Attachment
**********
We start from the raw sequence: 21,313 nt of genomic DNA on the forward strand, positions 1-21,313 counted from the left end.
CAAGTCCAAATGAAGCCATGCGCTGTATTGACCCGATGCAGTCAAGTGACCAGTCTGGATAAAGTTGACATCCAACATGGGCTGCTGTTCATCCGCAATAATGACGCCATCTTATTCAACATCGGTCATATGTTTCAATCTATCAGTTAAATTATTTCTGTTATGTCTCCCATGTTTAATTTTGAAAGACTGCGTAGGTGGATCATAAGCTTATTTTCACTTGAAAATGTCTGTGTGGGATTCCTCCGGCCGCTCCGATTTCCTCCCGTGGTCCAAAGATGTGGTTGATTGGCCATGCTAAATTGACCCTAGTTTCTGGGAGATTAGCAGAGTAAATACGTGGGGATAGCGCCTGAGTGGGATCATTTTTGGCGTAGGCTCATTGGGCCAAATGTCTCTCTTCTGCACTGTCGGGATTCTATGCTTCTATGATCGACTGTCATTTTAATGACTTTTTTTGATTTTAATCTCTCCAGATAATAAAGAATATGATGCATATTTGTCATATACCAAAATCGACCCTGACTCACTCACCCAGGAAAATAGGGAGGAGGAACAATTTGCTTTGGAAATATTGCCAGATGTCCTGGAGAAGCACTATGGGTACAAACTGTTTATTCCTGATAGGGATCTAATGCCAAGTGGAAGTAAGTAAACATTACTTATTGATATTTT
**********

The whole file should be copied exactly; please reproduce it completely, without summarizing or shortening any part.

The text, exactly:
We start from the raw sequence: 21,313 nt of genomic DNA on the forward strand, positions 1-21,313 counted from the left end.
CAAGTCCAAATGAAGCCATGCGCTGTATTGACCCGATGCAGTCAAGTGACCAGTCTGGATAAAGTTGACATCCAACATGGGCTGCTGTTCATCCGCAATAATGACGCCATCTTATTCAACATCGGTCATATGTTTCAATCTATCAGTTAAATTATTTCTGTTATGTCTCCCATGTTTAATTTTGAAAGACTGCGTAGGTGGATCATAAGCTTATTTTCACTTGAAAATGTCTGTGTGGGATTCCTCCGGCCGCTCCGATTTCCTCCCGTGGTCCAAAGATGTGGTTGATTGGCCATGCTAAATTGACCCTAGTTTCTGGGAGATTAGCAGAGTAAATACGTGGGGATAGCGCCTGAGTGGGATCATTTTTGGCGTAGGCTCATTGGGCCAAATGTCTCTCTTCTGCACTGTCGGGATTCTATGCTTCTATGATCGACTGTCATTTTAATGACTTTTTTTGATTTTAATCTCTCCAGATAATAAAGAATATGATGCATATTTGTCATATACCAAAATCGACCCTGACTCACTCACCCAGGAAAATAGGGAGGAGGAACAATTTGCTTTGGAAATATTGCCAGATGTCCTGGAGAAGCACTATGGGTACAAACTGTTTATTCCTGATAGGGATCTAATGCCAAGTGGAAGTAAGTAAACATTACTTATTGATATTTT